The Boeing [BA] MQ-25A test asset, called T-1, conducted the first ever unmanned tanker to manned aircraft aerial refueling operation last week, the Navy announced June 7.
This flight demonstration proved the MQ-25A Stingray carrier-based unmanned tanker can fulfill its stated role using the standard probe-and-drogue aerial refueling method, the Navy and Boeing said.
The flight test was based around the MidAmerica Airport in Mascoutah, Ill., where the T-1 is based for testing. During the flight test on June 4, a Navy F/A-18 E/F Super Hornet approached the unmanned T-1 in close formation behind it, conducted a formation evaluation, wake survey, drogue tracking and then plugged into the T-1. The T-1 successfully transferred fuel from its Aerial Refueling Store (ARS) to the Super Hornet.
Boeing said this maneuver required as little as 20 feet of separation between the aircraft and both were flying at “operationally relevant speeds and altitudes.”
The test involved several contacts from the T-1 ARS connecting to the Super Hornet with both dry or non-fuel connections, and wet or fuel transfer connections, at both 10,000 and 15,000 feet at various speeds.
During a press call on Monday, Boeing MQ-25 program director Dave Bujold said this test transferred 300 pounds of fuel in an initial refueling event followed by a second transfer of about 25 pounds of fuel. The test lasted for a total of about 4.5 hours with “well over” 10 minutes of ARS contact time.
Bujold also said this fuel amount was chosen because the ARS pod has a low fuel indication to prevent pump issues and they successfully tested the feature by using less fuel than the pod can hold.
The test included aircraft from Air Test and Evaluation Squadron 23 (VX-23) based at Naval Air Station Patuxent River, Md. to provide additional visual checks during the exercise.
“This flight lays the foundation for integration into the carrier environment, allowing for greater capability toward manned-unmanned teaming concepts. MQ-25 will greatly increase the range and endurance of the future carrier air wing – equipping our aircraft carriers with additional assets well into the future,” Rear Adm. Brian Corey, head of Program Executive Office for Unmanned Aviation and Strike Weapons, said in a statement.
“This is our mission, an unmanned aircraft that frees our strike fighters from the tanker role, and provides the Carrier Air Wing with greater range, flexibility and capability. Seeing the MQ-25 fulfilling its primary tasking today, fueling an F/A-18, is a significant and exciting moment for the Navy and shows concrete progress toward realizing MQ-25’s capabilities for the fleet,” Capt. Chad Reed, program manager for the Navy’s Unmanned Carrier Aviation program office (PMA-268), added.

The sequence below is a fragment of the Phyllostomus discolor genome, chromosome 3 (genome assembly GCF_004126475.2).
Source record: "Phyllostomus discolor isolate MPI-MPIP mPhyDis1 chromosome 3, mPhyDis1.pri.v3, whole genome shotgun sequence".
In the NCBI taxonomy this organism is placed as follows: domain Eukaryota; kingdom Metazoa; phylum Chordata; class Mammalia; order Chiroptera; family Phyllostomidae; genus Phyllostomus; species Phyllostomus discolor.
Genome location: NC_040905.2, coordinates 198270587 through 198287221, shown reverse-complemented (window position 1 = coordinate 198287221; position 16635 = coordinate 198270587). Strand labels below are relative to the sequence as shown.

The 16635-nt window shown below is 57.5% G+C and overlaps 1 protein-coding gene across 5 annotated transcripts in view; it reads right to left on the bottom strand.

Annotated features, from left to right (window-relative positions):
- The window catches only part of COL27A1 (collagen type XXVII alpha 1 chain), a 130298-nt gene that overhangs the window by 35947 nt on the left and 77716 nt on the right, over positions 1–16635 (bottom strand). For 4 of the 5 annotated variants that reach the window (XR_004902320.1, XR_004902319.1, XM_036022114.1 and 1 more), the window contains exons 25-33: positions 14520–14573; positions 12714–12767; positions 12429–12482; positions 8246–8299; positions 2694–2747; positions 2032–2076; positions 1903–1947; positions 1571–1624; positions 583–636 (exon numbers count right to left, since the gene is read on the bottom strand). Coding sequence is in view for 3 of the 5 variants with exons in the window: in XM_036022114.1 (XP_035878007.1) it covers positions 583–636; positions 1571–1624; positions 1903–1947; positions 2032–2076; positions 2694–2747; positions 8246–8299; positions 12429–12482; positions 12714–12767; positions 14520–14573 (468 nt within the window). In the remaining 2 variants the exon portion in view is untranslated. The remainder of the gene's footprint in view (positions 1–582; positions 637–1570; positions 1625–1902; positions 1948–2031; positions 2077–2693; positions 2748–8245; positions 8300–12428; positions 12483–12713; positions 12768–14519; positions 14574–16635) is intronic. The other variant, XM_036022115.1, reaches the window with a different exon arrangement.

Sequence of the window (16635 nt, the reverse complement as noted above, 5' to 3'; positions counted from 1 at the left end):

Reed said the test will provide early data on airwake interactions as well as guidance and control. The MQ-25A team is next set to analyze the data to determine if any potential adjustments and early software updates are needed, but the Navy said this would not impact the program’s test schedule.
The Navy said further testing with T-1 will continue for the next “several months” and will include flight envelope expansion, engine testing and eventually lead to it being shipped to Norfolk, Va. for deck handling demonstrations onboard an aircraft carrier later this year.
President and CEO of Boeing’s Defense, Space and Security division Leanne Caret boasted the importance of the milestone.
“This history-making event is a credit to our joint Boeing and Navy team that is all-in on delivering MQ-25’s critical aerial refueling capability to the fleet as soon as possible. Their work is the driving force behind the safe and secure integration of unmanned systems in the immediate future of defense operations,” Caret said in a statement.
Boeing underscored they previously conducted 25 T-1 flights that tested both the aircraft and ARS aerodynamics across the flight envelope in addition to simulations of aerial refueling using digital models.
The company is currently building seven Engineering and Manufacturing Development (EMD) MQ-25As based on the T-1 asset as well as two more airframes for ground-based testing.
The Navy expects the first EMD MQ-25A to be delivered in the fall or winter of 2022, Reed said during the press call. It will start operations with ground tests followed later by carrier-based tests. The first EMD MQ-25 will be the first model tested using ground-based carrier-style launches and recoveries before going on to one of four or five carriers for ship-based testing, depending on carrier port schedules.
The Navy awarded Boeing an $805 million EMD contract in 2018 covering the first four aircraft. The service said it plans to reach initial operational capability with the MQ-25A by 2025 (Defense Daily, Aug. 30, 2018).
Last December, the Navy said the T-1 started flying with the Cobham ARS used by F/A-18s for current refueling operations (Defense Daily, Dec. 11, 2020).